Artsakh has undergone tremendous transformation during the past years. Stepanakert and Shushi have grown into dynamic cities. Houses, schools, hospitals and entire villages are being built and developed. Lands are being cultivated and jobs created all across Artsakh. While various organizations and funds working in the region play a significant role in these processes, the real champions of this development are the soldiers of the Self Defense Forces of Artsakh. Without their everyday sacrifice and bravery none of these would be possible.
However, due to the ongoing conflict, it is often the soldiers of Artsakh who find themselves in need of urgent support. Such was the situation in early April 2016, when the unprecedented escalation of violence by the Azerbaijani troops along the entire length of the line of contact lead to the Four Day War.
In response to this unprovoked aggression, the Tufenkian Foundation launched a crowdfunding campaign to help people affected by the escalation and to restore the war-torn houses and institutions. After starting the campaign, we discovered that many soldiers injured during the war had no homes or lived in houses or apartments that were in desperate need of renovations and repairs. Moreover, due to their injuries, most of these soldiers were unable to work to repair their homes or purchase new houses. This is why we initiated a project aiming at the renovation and reconstruction of houses of wounded soldiers of Artsakh.
Varujan Sahakyan is one of the soldiers we had the honor to support. A hero of the four-day war, Varujan served in the special forces and was badly wounded in the Martuni region.
Not long ago, Varujan, his wife and their three children lived in a house that needed major renovations. Varujan could not afford to renovate it before the war even though he had started doing some patch work here and there. After he was injured, health issues and financial hardship made it especially difficult for Varujan and his family to look after their house and continue the renovation.
In late 2016, the Tufenkian Foundation decided to help this brave man and his family to finish the renovation of their house. Work on his house started late last year and the house was completed in mid-April 2017. Together with our guests from the Armenian Diaspora, who were on a visit to Artsakh during April 3-6, we visited Varujan and his family to meet them and take a look at the newly renovated house.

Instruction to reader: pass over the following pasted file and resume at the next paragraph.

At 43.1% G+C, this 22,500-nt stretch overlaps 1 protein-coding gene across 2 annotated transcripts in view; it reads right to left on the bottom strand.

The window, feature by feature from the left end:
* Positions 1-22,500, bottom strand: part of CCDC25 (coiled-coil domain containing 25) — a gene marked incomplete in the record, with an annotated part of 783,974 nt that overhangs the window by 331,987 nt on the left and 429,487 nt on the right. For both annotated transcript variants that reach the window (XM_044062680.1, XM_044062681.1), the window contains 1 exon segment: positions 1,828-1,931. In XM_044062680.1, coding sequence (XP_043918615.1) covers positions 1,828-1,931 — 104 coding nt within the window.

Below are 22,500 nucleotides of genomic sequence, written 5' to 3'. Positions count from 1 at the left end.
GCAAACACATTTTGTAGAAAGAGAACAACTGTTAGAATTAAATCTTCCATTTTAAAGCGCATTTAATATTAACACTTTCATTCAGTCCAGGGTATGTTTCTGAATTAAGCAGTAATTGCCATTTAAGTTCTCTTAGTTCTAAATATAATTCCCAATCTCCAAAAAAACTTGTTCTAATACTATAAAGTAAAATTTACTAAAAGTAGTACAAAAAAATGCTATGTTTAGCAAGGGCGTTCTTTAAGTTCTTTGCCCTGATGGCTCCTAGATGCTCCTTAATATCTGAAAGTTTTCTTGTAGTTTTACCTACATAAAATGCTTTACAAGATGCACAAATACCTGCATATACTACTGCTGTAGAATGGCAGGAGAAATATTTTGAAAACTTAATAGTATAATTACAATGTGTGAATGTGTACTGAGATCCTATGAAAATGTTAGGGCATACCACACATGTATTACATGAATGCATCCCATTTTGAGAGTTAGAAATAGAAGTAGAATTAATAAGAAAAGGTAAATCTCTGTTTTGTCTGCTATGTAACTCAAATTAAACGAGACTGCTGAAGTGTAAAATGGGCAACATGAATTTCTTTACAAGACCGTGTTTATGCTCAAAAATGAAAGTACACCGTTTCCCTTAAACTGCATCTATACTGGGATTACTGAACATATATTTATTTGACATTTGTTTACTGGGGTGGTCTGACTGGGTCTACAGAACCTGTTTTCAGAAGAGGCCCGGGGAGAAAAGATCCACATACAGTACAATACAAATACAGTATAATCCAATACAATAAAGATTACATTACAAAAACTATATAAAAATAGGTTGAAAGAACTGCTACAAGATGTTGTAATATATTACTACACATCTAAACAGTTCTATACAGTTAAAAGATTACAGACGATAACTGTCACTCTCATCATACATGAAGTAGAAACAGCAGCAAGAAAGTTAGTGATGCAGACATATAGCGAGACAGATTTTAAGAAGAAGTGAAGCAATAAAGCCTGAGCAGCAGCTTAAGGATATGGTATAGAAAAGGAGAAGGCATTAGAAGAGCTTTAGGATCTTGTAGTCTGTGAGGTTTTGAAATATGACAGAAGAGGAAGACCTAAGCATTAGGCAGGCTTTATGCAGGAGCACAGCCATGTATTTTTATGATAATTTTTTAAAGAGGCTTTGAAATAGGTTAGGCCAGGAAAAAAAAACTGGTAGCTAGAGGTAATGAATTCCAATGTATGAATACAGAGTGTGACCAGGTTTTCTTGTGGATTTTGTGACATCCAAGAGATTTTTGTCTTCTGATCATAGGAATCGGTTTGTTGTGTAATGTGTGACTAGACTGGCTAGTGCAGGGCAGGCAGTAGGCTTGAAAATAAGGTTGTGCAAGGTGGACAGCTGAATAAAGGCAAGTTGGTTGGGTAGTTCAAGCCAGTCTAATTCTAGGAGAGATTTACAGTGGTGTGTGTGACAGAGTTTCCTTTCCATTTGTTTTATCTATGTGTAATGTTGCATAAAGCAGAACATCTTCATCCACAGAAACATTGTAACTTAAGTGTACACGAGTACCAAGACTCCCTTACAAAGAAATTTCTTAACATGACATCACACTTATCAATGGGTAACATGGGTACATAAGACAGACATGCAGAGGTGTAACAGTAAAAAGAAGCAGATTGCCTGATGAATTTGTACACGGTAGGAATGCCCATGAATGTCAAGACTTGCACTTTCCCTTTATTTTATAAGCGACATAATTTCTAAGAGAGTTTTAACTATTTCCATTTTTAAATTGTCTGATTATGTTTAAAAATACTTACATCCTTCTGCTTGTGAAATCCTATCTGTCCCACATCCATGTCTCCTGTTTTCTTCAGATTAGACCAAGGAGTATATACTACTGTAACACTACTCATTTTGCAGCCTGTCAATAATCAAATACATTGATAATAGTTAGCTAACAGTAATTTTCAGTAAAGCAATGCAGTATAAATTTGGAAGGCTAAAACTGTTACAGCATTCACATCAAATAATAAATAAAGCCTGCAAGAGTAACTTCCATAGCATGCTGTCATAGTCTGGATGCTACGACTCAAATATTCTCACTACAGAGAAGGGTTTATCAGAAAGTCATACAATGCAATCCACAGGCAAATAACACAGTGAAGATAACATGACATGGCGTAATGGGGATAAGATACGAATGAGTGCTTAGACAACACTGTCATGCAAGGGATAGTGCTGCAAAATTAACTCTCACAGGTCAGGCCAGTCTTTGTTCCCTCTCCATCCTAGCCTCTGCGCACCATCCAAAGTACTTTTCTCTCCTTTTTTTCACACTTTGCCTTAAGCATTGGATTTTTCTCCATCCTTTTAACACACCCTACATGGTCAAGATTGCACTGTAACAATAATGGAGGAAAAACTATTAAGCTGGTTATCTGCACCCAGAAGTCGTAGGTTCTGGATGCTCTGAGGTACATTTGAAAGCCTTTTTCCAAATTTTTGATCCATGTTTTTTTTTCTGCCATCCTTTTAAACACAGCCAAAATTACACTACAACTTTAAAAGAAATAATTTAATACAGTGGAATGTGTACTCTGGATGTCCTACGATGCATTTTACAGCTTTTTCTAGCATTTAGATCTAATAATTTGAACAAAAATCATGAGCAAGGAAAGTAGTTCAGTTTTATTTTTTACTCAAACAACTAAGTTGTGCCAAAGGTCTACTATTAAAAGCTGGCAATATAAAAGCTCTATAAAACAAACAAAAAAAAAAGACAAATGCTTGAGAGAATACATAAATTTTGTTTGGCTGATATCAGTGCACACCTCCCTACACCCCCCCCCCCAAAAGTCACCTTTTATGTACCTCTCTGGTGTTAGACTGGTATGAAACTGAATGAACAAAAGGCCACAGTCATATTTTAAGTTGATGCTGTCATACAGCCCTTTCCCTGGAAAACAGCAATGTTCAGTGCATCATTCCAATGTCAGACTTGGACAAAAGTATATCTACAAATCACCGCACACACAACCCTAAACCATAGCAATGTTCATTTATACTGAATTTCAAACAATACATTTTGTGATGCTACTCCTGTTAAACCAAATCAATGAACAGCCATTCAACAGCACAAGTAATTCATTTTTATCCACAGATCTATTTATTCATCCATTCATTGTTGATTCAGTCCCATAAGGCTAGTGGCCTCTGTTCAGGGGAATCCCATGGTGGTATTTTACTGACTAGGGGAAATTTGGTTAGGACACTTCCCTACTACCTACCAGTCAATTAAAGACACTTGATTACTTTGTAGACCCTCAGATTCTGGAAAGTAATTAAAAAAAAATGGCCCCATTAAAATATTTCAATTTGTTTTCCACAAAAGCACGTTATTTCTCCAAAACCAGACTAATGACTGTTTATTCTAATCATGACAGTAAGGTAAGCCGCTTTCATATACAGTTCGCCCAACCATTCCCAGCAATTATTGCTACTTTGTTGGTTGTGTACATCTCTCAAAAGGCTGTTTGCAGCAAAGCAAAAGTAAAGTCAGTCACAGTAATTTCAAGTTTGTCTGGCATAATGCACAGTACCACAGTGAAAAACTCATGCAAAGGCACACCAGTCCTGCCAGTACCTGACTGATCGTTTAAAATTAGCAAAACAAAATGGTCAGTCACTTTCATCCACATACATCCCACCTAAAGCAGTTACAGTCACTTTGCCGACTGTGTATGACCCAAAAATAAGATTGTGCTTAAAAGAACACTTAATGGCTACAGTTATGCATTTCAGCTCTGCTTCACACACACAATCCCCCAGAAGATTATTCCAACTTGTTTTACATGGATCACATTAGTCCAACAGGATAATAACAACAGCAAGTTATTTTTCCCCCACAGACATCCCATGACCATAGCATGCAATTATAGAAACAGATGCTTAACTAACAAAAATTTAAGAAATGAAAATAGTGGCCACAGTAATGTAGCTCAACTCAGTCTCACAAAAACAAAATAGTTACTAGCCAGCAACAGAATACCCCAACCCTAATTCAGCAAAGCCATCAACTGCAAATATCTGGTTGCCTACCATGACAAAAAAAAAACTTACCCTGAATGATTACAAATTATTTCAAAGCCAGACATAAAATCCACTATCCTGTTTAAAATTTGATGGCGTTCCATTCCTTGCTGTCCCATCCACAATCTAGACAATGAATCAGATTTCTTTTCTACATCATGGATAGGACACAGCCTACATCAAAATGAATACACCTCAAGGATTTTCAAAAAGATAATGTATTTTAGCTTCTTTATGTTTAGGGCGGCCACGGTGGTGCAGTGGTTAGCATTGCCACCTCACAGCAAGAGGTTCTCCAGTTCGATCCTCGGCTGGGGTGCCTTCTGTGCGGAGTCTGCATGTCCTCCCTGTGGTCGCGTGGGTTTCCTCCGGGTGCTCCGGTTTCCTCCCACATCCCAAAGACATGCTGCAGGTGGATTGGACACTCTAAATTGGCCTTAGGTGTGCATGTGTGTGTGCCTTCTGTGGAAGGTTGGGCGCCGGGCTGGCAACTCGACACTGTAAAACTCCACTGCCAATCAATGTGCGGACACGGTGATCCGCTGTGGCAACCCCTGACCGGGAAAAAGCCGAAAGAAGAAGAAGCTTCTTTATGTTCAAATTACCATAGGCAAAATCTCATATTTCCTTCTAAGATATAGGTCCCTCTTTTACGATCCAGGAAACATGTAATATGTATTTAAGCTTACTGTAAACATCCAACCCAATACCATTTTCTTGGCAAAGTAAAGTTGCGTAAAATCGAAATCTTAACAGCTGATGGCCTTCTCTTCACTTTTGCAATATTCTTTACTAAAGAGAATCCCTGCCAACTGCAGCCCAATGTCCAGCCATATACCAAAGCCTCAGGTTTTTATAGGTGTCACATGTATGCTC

In addition to the visitors from abroad and representatives of the Tufenkian Foundation, neighbors, local officials and Varujan’s fellow soldiers and officers were there to celebrate the housewarming with his beautiful family.
As planned, the house was repaired and renovated entirely. Improvements were made to all parts of the house in order to ensure a dignified living space for the family.
What is Kashatagh? Formerly known as Lachin, it is Artsakh's largest region, the vital land-bridge that connects Artsakh to Armenia, making them effectively one. After 70 years of Azerbaijani rule, this historically Armenian province was liberated in the early nineties. Today, the region is being actively resettled and offers new life to Armenian families.read More
Papag Stepanyan, together with his family of five, lives in the Van village of Southern Kashatagh, where he resettled in 1998. All this time, the family has lived in very poor housing conditions. This is about to change.read More
Meet Tatevik Sargsyan, Vahe Azizyan and Ararat Sahakyan – 3 young specialists from Armenia who are currently in Artsakh with the mission to explore new development prospects for the local bee-keeping, honey-production and related spheres.read More
A deep connection to the land, a strong sense of community and simplicity of living – this is what life in these villages is all about. We spent the past few days in some of the most remote villages of Artsakh, talking to people and hearing their stories. These villages are where the Armenian world starts, it is where Armenian life starts, and we think it is important for each of us to learn about the people who live here. Very soon, we will share with you the stories we have been fortunate to collect here. But for now, enjoy these images of village life in two of Artsakh’s liberated districts – Kashatagh and Hadrut.read More